If the field of inquiry of Sex Machine was the artifactual of the body, or the corporeal of the artifact, in El jardín de las delicias [The Garden of Delights] (2020) the intersections continue but are delayed, this time, in the plant and the animal as territories of pleasure. Painting is also monumental here. This time, it is clear that the canvas acts as landscape in the installation, as a field of vision and a horizon. Intertextually with Bosch’s triptych, the exhibition proposes to re-imagine some scenes originating in the West and to diagram an alternative version of the Garden of Eden: “a great sexual landscape that draws on the sexualized plant and the animal kingdoms for the creation of a great counter-expedition narrated by the protagonists of the territories in Latin America that were previously thought of as exotic.” The green and yellow tones bring great sensuality and light to this sort of primordial uchronia. The atmosphere is not devoid of humor, since the allegorical character of the painting contrasts with the rest of the installation: the floor covered by plastic grass, as plastic as the latex bags distributed throughout the room, inside which different couples and groups were summoned to have sex. The private and the public are separated by a thin film, the intimate is established through the opacity of the Through the sculptural register the erogenous zones they were able to multiply and become independent works of art. material—which restricts to suggest— sound and movement, two planes not always central in the regimes of the visual. This iron compositional discipline contrasts with the luminosity of the panoramic painting, in which snakes, cacti, grasses, trees, and people play in the open and exuberant space of the wild. Another of the pictorial pieces in the show is a revivified version of what is generally understood as still life: the portrait of a group of tropical fruits dripping with juices and framed by a yellow figure outlined by the perimeter of Mynerva’s vulva, a polygon that refers to the inverted map of Latin America.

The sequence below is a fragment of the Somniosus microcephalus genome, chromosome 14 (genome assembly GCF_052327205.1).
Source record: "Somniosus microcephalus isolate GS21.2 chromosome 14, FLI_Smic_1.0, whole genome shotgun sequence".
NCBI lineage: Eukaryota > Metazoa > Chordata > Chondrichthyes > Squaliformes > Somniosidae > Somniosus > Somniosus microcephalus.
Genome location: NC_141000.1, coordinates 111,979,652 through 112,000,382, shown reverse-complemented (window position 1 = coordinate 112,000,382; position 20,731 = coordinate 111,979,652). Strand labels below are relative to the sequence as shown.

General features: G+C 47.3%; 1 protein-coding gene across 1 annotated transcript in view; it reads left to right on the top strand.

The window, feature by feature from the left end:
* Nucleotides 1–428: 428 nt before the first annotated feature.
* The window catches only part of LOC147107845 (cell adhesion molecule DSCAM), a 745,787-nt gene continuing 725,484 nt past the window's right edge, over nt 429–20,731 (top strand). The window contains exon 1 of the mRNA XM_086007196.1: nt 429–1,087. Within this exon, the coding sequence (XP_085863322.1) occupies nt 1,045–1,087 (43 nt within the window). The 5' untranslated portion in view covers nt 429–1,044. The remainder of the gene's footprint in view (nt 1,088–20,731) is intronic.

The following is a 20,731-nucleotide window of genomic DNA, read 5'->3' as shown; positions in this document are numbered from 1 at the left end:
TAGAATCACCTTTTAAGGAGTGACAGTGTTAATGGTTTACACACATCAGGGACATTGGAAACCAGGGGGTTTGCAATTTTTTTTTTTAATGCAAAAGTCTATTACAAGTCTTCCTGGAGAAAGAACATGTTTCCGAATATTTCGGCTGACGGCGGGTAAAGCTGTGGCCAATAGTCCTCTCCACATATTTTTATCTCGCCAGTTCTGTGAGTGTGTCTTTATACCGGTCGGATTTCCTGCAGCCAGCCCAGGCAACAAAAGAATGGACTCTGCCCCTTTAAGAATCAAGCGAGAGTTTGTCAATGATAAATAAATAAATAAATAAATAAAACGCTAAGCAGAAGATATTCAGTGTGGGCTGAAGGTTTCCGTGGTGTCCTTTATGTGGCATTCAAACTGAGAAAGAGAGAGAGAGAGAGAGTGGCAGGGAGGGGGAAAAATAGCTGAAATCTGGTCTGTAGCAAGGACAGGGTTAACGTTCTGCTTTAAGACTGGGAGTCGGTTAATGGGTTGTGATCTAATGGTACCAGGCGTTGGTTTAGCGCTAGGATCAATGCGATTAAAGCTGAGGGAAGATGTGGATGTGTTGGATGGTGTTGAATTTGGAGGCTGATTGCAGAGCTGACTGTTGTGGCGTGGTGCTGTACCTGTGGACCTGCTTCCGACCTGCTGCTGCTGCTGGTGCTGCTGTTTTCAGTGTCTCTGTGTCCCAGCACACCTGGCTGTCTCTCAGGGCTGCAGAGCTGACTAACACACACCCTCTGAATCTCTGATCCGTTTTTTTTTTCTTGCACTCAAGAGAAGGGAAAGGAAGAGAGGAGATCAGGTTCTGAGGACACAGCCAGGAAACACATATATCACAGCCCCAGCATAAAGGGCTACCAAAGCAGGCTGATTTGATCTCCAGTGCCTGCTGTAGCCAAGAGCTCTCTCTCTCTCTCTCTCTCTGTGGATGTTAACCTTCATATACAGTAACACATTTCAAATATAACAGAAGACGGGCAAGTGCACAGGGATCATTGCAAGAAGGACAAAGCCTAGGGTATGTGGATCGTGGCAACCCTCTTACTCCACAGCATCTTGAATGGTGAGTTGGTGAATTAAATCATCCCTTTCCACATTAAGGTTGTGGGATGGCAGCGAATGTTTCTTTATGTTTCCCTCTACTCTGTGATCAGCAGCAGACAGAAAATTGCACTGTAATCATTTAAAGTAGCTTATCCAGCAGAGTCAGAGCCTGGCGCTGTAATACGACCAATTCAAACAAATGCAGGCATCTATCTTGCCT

Freud wrote that the development of the normal woman depends to a large degree on the successful displacement of clitoral arousal (understood as masturbatory and infantile) to the vagina, adult territory destined for heterosexual marital exchange and baby-making. This mythology of anatomical progress may not have aged so badly: the clitoris, as a pleasure zone and (anti)reproductive organ, has been a key point of many feminist and queer sexual politics. The vagina could be another territory to reclaim, or maybe not. This possibility should not be forgotten, and therein lies the radicality of Mynerva’s gesture. The commitment to bodily reorganization is not given in terms of adequacy or coming out of the closet; rather than the revelation of an inner truth, it insists on the constructive aspect of identity, including a body with more or less organs, sectors, or contours. That is what artistic practice is about for Mynerva, freedom, testimony, and legacy. Art, “the great witness of humanity,” allows the generation of pieces containing a problem that makes whoever looks at them have no choice but to think:
“and now that I have seen it, what do I do with this?”